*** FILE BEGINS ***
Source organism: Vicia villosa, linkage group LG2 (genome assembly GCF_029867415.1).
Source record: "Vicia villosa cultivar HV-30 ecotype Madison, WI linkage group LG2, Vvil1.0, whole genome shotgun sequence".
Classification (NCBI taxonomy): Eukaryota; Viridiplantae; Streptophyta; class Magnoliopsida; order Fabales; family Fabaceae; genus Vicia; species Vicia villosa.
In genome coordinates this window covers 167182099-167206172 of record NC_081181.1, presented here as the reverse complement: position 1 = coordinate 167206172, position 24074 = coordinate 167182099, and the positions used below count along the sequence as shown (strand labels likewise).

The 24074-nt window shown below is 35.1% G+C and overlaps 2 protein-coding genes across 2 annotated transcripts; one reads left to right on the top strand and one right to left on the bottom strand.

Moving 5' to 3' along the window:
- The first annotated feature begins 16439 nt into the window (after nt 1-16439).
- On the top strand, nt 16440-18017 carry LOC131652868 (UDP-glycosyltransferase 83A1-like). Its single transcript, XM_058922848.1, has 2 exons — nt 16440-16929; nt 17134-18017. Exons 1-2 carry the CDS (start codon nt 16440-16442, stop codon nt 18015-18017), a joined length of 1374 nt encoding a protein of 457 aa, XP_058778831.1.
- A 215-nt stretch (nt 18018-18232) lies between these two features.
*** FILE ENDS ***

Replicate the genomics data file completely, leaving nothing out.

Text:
Source organism: Vicia villosa, linkage group LG2 (genome assembly GCF_029867415.1).
Source record: "Vicia villosa cultivar HV-30 ecotype Madison, WI linkage group LG2, Vvil1.0, whole genome shotgun sequence".
Classification (NCBI taxonomy): Eukaryota; Viridiplantae; Streptophyta; class Magnoliopsida; order Fabales; family Fabaceae; genus Vicia; species Vicia villosa.
In genome coordinates this window covers 167182099-167206172 of record NC_081181.1, presented here as the reverse complement: position 1 = coordinate 167206172, position 24074 = coordinate 167182099, and the positions used below count along the sequence as shown (strand labels likewise).

The 24074-nt window shown below is 35.1% G+C and overlaps 2 protein-coding genes across 2 annotated transcripts; one reads left to right on the top strand and one right to left on the bottom strand.

Moving 5' to 3' along the window:
- The first annotated feature begins 16439 nt into the window (after nt 1-16439).
- On the top strand, nt 16440-18017 carry LOC131652868 (UDP-glycosyltransferase 83A1-like). Its single transcript, XM_058922848.1, has 2 exons — nt 16440-16929; nt 17134-18017. Exons 1-2 carry the CDS (start codon nt 16440-16442, stop codon nt 18015-18017), a joined length of 1374 nt encoding a protein of 457 aa, XP_058778831.1.
- A 215-nt stretch (nt 18018-18232) lies between these two features.